Evolution kills… note the chicken at the end.
A neighbor with a stick-and-brick (that’s full-time RVer lingo for “house”) went on vacation. He asked me to take care of his chickens and barn kitties. (“Barn kitty” or “barn cat” is country lingo for cats that live outside your country house to help keep down the rodent and snake populations. They’re fed some kibbles, but generally not treated like a revered pet. Sometimes they’re socialized, but not usually allowed inside the main house.)
Actually, my neighbor didn’t care so much about the barn kitties (welcome to the south), but he did care about the chickens (again, welcome to the south). The chickens that don’t lay eggs.
“Do we LOOK like we lay eggs? Yeah, we fooled the guy who bought us, too.”
There are eight hens and one rooster. Eight of them are physically capable of laying eggs. Five of the hens are old enough – over seven months – but they don’t lay eggs. There’s got to be something wrong with them.
I told my neighbor we ought to Continue reading
On the third anniversary of the date Pye graced my doorstep with her presence, I think it no small coincidence the Pope graced the U.S. with his presence. I watched the ceremonies with rapt attention. I’m not Catholic, but I do greatly respect Pope Francis and appreciate what he’s doing for the Catholic church and Christianity as a whole.
In honor of these two great events, the third anniversary of Life with Pye and Pope Francis’ visit to the U.S., I present another guest post from Zen Master Pye: Feeding the Cat. For those of you wondering, per Zen Master Pye’s insistence I have converted most of her LOLspeak to English for the ease of learning the lessons.
Pye fishing for a minnow. (Don’t worry – the minnow was never in any real danger.)
Lesson Two – Feeding the Cat
Oh Hai! This iz Zen Master Pye, your teacher in teh wayz of the Zen from da kittehs point of view. Today we will learn about feeding da
cat Zen Master and the importance of doing so in a timely manner.
If the kitteh wakes you before the sun rises, this means it is time to feed the kitteh. Continue reading
Bugzilla’s relative, made an appearance a few weeks ago, but quickly darted to safety behind a drawer. I’ve been cautiously opening drawers ever since. Until today.
Bug Killer Rating (BKR) reaches a new low.
Bug Killer Rating (BKR) definition: The BKR is assessed on a scale of 1 to 10, similarly to the PSR (Primitive Survival Rating) from Naked and Afraid. (Do I actually watch that cheezy show? I don’t know. Maybe. Sometimes. I’m not saying any more. Stop asking me questions.)
A dead cockroach – as it should be.
“American Cockroach 1” by Preiselbeere on de.wikipedia – Own work. Licensed under CC BY-SA 2.0 de via Commons
A few years ago, after she chattered to Bugzilla as if inviting it to play, I thought Checkers was of little help when it came to bug killing. She was given a BKR of 1.5 because, after about ten years of training, she would occasionally chase, slowly torture, and then eat a very small bug. But mostly she’d just pester them until they died.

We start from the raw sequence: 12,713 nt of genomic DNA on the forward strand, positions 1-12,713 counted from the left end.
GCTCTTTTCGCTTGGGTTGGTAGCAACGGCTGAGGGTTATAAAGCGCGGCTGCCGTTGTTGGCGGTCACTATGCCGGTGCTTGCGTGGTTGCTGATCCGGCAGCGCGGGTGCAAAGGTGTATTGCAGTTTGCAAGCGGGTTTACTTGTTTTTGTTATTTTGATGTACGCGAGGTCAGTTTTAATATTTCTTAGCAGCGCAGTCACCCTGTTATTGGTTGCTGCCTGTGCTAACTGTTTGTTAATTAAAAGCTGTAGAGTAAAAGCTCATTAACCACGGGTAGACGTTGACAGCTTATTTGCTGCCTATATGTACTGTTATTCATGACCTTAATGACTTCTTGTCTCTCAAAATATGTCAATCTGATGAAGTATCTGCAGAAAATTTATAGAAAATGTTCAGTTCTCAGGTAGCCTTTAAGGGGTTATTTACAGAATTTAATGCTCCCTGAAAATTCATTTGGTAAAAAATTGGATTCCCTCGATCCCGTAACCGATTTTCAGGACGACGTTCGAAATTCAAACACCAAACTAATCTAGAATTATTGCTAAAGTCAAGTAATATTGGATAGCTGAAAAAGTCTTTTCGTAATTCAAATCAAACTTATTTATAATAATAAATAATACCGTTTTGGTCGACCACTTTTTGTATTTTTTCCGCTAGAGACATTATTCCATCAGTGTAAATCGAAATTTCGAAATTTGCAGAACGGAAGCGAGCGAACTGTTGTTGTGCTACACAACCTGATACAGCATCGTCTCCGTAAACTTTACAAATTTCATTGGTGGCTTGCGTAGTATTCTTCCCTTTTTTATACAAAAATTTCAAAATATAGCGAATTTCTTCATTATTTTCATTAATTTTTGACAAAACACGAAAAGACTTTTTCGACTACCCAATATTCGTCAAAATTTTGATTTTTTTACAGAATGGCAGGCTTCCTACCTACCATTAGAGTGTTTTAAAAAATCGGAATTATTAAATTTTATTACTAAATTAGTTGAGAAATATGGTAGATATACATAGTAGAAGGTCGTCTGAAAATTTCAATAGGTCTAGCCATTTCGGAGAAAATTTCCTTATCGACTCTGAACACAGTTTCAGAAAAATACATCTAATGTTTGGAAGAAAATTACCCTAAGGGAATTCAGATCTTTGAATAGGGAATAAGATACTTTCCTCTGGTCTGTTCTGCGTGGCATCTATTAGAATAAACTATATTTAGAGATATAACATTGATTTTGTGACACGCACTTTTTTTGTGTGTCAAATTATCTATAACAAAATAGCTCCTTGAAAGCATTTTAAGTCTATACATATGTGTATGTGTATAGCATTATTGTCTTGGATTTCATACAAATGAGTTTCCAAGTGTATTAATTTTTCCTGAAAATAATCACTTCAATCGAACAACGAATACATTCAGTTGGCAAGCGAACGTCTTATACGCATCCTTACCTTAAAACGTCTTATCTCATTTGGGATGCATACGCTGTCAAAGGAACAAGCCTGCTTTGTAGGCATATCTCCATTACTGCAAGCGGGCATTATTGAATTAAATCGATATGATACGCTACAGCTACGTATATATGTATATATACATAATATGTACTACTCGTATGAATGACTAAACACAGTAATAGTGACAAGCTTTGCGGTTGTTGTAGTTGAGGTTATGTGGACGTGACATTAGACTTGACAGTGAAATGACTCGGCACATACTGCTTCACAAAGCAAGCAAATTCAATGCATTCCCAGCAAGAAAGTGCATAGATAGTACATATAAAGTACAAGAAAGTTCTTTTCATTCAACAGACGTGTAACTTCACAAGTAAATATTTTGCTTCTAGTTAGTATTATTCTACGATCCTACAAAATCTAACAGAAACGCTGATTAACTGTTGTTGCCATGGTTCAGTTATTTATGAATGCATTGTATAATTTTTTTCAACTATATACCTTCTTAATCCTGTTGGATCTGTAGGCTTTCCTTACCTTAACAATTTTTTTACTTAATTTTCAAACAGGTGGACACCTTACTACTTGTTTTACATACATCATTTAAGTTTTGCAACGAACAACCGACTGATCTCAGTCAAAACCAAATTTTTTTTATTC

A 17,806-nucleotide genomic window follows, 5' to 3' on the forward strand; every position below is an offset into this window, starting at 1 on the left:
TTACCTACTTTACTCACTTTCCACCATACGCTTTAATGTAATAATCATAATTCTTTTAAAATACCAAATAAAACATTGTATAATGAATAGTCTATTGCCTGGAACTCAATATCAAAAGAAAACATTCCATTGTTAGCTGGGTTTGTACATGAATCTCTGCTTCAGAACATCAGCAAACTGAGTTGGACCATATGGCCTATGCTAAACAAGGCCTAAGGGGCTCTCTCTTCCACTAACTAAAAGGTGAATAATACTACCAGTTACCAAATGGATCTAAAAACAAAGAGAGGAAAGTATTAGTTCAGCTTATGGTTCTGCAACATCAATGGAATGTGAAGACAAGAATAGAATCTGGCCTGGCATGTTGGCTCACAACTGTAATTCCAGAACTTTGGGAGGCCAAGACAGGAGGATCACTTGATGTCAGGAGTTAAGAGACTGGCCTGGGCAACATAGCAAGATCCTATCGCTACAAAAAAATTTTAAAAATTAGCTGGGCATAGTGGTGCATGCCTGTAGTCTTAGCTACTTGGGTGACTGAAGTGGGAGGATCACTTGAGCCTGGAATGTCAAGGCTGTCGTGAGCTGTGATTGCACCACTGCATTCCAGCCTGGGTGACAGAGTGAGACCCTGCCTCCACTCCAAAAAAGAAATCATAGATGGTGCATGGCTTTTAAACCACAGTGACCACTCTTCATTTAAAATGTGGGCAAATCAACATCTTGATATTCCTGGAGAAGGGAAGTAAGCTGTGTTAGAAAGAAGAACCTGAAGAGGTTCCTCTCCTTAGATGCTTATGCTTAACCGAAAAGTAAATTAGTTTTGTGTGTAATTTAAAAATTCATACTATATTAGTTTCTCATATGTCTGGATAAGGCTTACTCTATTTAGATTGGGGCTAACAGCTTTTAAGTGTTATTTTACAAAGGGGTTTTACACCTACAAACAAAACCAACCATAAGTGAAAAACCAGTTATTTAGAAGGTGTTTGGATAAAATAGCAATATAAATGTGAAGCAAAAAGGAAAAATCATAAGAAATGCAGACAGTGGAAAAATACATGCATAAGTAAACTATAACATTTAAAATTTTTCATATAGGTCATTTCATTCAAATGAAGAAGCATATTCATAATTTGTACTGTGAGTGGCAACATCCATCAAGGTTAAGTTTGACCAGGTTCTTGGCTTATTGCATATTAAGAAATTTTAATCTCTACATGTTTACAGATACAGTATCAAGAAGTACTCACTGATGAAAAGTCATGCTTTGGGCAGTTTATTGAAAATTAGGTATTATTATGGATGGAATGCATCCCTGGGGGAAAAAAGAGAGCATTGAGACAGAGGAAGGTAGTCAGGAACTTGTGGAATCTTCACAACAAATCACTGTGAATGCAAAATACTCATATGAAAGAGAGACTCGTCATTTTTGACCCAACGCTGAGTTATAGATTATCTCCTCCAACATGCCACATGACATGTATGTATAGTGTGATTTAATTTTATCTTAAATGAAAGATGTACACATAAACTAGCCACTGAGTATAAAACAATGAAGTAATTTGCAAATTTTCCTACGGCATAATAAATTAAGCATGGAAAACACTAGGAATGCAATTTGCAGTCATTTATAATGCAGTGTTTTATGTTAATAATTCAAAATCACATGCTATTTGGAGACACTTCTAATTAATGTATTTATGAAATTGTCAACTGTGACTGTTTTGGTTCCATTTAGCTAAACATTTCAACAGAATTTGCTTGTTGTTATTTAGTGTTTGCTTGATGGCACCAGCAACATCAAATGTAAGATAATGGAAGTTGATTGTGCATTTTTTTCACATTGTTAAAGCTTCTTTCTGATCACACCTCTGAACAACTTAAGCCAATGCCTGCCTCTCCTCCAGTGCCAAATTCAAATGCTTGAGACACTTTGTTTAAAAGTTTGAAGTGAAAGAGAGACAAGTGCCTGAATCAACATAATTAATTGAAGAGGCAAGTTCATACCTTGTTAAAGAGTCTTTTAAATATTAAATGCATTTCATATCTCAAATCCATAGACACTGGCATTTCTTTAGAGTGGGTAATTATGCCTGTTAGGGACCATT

However, I have reassessed her BKR, essentially doubling it, from a 1.5 to a 3. Why was Checker’s BKR raised when she’s not even here anymore? Because Pye lowered the bar… Continue reading
Probably not a place in the Texas panhandle.
Hi, remember me? I’m that gal who used to blog here. Yeah, yeah, so I’m flaky when feeling overwhelmed. But I make up for it with my vivacious personality. Heh.
Another leap of faith was in my near future, and this time I was afraid to jump. Yes, I gave up my stick-and-brick (read “apartment in-between the city and the suburbs”) – before getting my RV – and that leap of faith felt more comfortable than this one. I was super excited about it, but I was also nervous about temporarily relocating to the panhandle from the start – something about it never felt right. My friends and fellow workcampers knew all the details and none of them thought it was a good idea, either. But I really wanted this to work – it would mean I could travel all the time!
It was for that commission-only sales job for which I’d get to travel all the time. This is the same job I already tried it out in two neighboring towns… the one that didn’t sell (100% commission = no pay if there are no sales), but I got to meet some of the rudest people in Texas. Oh joy.
This time the owner was willing to pay for me to go up there and provide $200/wk as a base for the first two weeks. After my last experience of working for a week and a half without making one sale, I decided it was too risky to try it again that far away from civilization. I already burned up resources when I tried it the first time and couldn’t risk it happening again.
The funny thing is I was all set to go, but was nervous as a cat in a room full of rocking chairs Continue reading
The is a guest post from
the cat Pye Zen Master Pye. Pye seemed in need of a hobby. She’s been going out late, staying out all night, coming home smelling like bonfire smoke and bad boy kitties. (Last part iz not true, they iz not bad kitties. -ZMP)
The opinions expressed by
the cat Pye Zen Master Pye are not necessarily those of this blog. The strikethrough text was not there when I agreed to let Pye write this post.
Zen Master Pye demonstrating the Art of Zen.
Oh hai! This is Pye, the cat who will not read maps. You may call me Zen Master Pye. My hooman thinks I cannot read maps. Silly hooman is wrong. Again. I can read maps, I merely choose not to. It is not the way of Zen to read maps for hoomans.
How is it that I am Zen Master, you ask? Continue reading